Ladi by Michael Goldberger


Tell us what you thought about the October 2005 issue!

Moderator: Editors

Senior Critic

Posts: 387

Joined: December 31, 1969, 08:00:00 PM

Location: Somewhere outside San Diego

Post October 14, 2005, 07:37:38 AM

Ladi by Michael Goldberger

I think this story suffers chiefly from an inconsistent voice that undermines the notion that it is being told by a child of a specific age. <br><br>I also think short pieces like this that exist almost purely to deliver a surprise ending should still be compelling on the ride to that ending, and that while I have no problem with the familiar ideas at play here, eg, child's response to parental turmoil, the writer should strive to offer something new with which to engage readers who recognize the nature of these twist or puzzle stories almost from word one. <br><br>Having said that, I think revision with an eye toward producing a consistent child's voice would be an important step in punching up this piece.<br><br>Dan E.

Master Critic

Posts: 767

Joined: December 31, 1969, 08:00:00 PM

Location: Johnstown, Pa.

Post October 18, 2005, 10:08:25 PM

Re: Ladi by Michael Goldberger

The child came through, and the struggle between his friends and parents opened up as the story unfolded.<br><br>The ending was typical---too typical, and I would have enjoyed a much better one. <br><br>I give the author credit because to tackle a story about a kid with an imaginary friend or a alien that only he can only see is a tough one to write. That theme has been used many times, but I did like the story in general.<br><br>This guy can write, and I hope he developes it!!!
Tesla Lives!!!

Post October 21, 2005, 07:09:54 AM

Re: Ladi by Michael Goldberger

Thanks for the credit. I'll try not to let you down.<br>Michael <br>:)
User avatar

Editor Emeritus

Posts: 2379

Joined: December 31, 1969, 08:00:00 PM

Location: Toronto, Ontario, Canada

Post October 21, 2005, 12:37:47 PM

Re: Ladi by Michael Goldberger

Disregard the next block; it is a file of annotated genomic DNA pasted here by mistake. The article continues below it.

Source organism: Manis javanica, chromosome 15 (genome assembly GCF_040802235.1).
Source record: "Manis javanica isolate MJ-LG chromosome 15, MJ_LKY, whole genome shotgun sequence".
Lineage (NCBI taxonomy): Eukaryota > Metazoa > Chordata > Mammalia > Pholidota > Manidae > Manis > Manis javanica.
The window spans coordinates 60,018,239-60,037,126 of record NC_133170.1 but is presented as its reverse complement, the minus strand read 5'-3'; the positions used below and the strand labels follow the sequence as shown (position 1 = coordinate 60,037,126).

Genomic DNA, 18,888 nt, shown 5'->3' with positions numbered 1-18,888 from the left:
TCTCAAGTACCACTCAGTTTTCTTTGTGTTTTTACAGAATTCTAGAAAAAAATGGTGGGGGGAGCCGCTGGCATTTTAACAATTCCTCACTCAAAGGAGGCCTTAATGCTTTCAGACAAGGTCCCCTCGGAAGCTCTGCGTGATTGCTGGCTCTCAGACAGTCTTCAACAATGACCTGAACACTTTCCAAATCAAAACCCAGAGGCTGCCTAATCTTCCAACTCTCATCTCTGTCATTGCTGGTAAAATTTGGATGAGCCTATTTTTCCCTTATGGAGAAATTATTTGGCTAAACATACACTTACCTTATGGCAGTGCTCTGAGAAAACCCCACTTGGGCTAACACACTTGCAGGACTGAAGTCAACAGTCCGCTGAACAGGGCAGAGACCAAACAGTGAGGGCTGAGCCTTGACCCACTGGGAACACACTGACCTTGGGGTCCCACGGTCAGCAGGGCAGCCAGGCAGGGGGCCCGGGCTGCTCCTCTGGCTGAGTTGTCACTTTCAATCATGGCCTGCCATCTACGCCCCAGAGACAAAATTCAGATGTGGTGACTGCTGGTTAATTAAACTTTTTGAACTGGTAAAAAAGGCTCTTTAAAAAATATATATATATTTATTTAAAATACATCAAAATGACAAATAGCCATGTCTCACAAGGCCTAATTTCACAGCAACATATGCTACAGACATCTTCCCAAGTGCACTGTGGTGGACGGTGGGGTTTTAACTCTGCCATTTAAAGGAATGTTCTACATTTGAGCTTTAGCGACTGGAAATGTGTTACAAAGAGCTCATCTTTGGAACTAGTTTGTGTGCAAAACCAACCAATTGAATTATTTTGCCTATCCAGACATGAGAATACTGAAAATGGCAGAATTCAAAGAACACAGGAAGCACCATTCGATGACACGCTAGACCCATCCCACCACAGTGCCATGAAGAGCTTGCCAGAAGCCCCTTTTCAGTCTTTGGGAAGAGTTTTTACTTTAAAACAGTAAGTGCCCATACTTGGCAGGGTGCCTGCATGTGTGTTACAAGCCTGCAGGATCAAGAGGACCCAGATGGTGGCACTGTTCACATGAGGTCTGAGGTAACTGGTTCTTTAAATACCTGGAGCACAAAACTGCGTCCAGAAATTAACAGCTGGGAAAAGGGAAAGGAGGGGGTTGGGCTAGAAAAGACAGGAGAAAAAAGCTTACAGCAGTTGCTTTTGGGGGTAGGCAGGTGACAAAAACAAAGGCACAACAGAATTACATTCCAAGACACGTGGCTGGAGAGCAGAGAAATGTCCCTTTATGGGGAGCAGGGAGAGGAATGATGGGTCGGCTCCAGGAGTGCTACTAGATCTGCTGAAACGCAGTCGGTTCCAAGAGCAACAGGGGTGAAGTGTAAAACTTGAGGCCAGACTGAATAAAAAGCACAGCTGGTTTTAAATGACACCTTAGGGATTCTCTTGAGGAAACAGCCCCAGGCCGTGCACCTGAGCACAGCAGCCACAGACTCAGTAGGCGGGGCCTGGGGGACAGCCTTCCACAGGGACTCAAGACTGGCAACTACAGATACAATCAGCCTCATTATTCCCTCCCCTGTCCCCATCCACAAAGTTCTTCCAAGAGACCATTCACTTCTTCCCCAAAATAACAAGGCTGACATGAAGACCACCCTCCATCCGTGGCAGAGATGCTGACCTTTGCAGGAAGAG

One of my comments to Michael was that I couldn't quite figure out how old the narrator was supposed to be. I even fiddled a little with some of his speeches (and those of his classmates) in the hopes of arriving at something consistent ...<br><br>Unfortunately, I suspect that just as it is dangerous to try to use the 'voice' of a scientist or mathematician if you know nothing about their fields of expertise (or even if you do know something -- but you haven't actually TALKED to people in the field), it is risky to write as a child unless you spend a lot of time around children of the age of your character.<br><br>Now, primary school teachers could probably emulate the speech patterns of a typical five-to-ten-year-old, or at least tell you if you're doing it wrong; parents might be able to do so, but if their children are unusually clever (or unclever), the 'voice' they're used to might not sound right to anyone else.<br><br>As with anything else, you need to develop your 'ear' in order to write convincingly in the persona of something you're not (be it rocket scientist or kid with a not-so-imaginary friend).<br><br>Robert M.<br>
You can't wait for inspiration. You have to go after it with a club.

Jack London (1876-1916)

Post October 22, 2005, 12:59:13 PM

Re: Ladi by Michael Goldberger

I agree Robert, there is a problem with the 'voice of the child' in my story. However I do believe that the problem at my case comes from a different source. As you know English is not my native tongue and it is very poor in compare to my Hebrew. <br>I believe that I can tell a child story since I have to kids of my own and I never passed age 16 (according to my wife) but is so hard when your language is not rich enough.<br>The reason I start to write in English is because the audience is simply bigger, the SF community is more established and mature so there is so much to learn.<br><br>This is something I try to improve, 'Ladi' is my first story written in English. I think Aphelion is a great stage and a great school. <br><br>Thanks again for the criticism and the good advice.<br><br>I hope to publish more stories soon.<br>Michael<br>

Master Critic

Posts: 889

Joined: December 31, 1969, 08:00:00 PM

Post November 05, 2005, 02:16:36 PM

Ladi by Michael Goldberger